China: Amazing People

China: Amazing People August 14, 2009
“Really great people make you feel that you, too, can become great.” – Mark Twain
Jianzhen Library 鑒真圖書館, Yangzhou 揚州 China

This post won’t be so much about China or the Chinese people as it is about my fellow Woodenfish in China participants. In short, these were amazing people. For those who have asked me what the highlight of the trip was, “the people” has been the immediate answer. “Squatter” toilets and food poisoning top the list for least-favorite aspects, but that’s another post.

It’s hard to put into words, but there is something refreshing and inspiring about being around a group of extremely focused, intelligent, accomplished, and enthusiastic people. Several are Fulbright scholars, almost all were fluent in at least two languages, well-traveled and genuinely thoughtful and curious about the world. They came from India, the Netherlands, Germany, and Australia (oh yea, and Canada!) and represented schools in America including Harvard, Berkeley, Stanford, Rice and Columbia, just to name a few.

While I love Missoula for countless reasons, I have sorely missed this kind of lively intellectual (at times geeky) atmosphere.

Unfortunately, three weeks is just long enough to start to get to know people. So as our friendships were only beginning to develop, our time was quickly running out. While I could say positive things about everyone on the trip, here are a few personal highlights. (long delay to try to grab photos, but that’ll take a while. I guess I took over 5000 of them, which is simply crazy. Now I have the horrible task of going through and finding the good/best in all of that…)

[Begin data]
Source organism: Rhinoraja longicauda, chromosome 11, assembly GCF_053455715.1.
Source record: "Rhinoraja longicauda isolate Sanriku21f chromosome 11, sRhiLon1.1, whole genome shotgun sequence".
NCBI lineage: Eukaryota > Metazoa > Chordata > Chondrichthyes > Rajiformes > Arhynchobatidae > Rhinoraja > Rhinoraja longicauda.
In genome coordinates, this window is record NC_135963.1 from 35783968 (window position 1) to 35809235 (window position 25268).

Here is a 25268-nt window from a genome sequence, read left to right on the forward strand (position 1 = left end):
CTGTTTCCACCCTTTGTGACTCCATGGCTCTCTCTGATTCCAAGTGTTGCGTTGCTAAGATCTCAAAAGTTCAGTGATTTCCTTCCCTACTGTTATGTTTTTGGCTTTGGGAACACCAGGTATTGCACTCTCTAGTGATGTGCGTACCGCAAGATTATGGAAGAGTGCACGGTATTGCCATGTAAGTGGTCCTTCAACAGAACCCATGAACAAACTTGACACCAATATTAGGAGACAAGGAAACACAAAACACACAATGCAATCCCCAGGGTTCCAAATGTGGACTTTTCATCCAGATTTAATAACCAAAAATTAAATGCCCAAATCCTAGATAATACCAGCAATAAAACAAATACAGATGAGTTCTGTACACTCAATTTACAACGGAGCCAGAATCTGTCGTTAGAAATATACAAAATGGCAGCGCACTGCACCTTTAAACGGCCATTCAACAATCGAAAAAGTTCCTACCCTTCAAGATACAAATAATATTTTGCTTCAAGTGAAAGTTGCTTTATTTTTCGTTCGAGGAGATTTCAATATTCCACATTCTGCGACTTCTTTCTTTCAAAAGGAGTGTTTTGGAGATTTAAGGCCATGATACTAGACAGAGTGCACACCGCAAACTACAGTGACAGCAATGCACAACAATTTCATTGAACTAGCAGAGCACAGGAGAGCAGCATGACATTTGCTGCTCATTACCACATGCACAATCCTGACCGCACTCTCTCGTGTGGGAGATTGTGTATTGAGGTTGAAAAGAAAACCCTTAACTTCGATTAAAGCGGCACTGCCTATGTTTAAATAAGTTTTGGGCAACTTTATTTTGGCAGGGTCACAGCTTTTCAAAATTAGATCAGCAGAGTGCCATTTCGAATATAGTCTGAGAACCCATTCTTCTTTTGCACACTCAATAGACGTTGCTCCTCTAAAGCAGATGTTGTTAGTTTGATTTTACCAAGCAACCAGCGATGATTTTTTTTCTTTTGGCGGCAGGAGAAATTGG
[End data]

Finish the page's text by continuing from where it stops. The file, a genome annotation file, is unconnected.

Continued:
Running in Suzhou with then-roommates Jacques and Robert. We didn’t get far, but given that it had been several days since I’d run, I needed it.

Other runs, including a 14 mile morning in Xi’an with the help of Wayne, Peter, and Robert; and other running partners Grace and Jolie. With Jolie especially, running quickly transitioned to extended conversations on psychology and life, kicking off a very quick and hopefully lasting friendship.

Riding the 14 km Xi’an city wall with Peter and Jolie and learning (there of all places) how to do a proper headstand/invert.Discovering my long-lost monkey brothers (fellow year of the monkey births), Wayne -below- and Matt. Here we are at a temple with a Chinese zodiac character on each post.
Also, rooming with Matt was fantastic. We had a good bonding experience with 2 days of being bed-ridden with food poisoning.

The photographers guild: myself, Grace, Chin Hock, and Jacques. Lots of oohs and ahhs as we showed off perspective cameras (thanks again, Julie!) and special status as “the photographers,” especially when Chin and I brought out our tripods.

Learning how to write “Buddha” in Korean thanks to Grace, and memorizing the Seriac alphabet thanks to Liza.

And most of all, being inspired to return to Asia for work or studies asap: perhaps a year in Korea at Grace’s University, perhaps a Fulbright to India, or the Woodenfish program in Taiwan, or, as I’ve thought about before, teaching in India for Antioch’s study abroad program.

For all this, I am very grateful. And I hope to carry forth in all I do these wise words:

“Wheresoever you go, go with all your heart.” – Confucious

"Thanks my friend! Very kind of you to mention. Yes I definitely hope we can ..."

Doug’s Secular Dharma to offer online ..."
"Many thanks, Kevin! Ann's book is outstanding. I look forward to seeing it discussed far ..."

The ongoing importance of Engaging with ..."
"This is superb - and timely. Thank you!I'm midway through Ann Gleig's "American Dharma" and ..."

The ongoing importance of Engaging with ..."
"Arguing whether or not it was slavery is a moot point. Those buddhist priests did ..."

On “feudalism” in Tibet and Chinese ..."

Browse Our Archives

Follow Us!

What Are Your Thoughts?leave a comment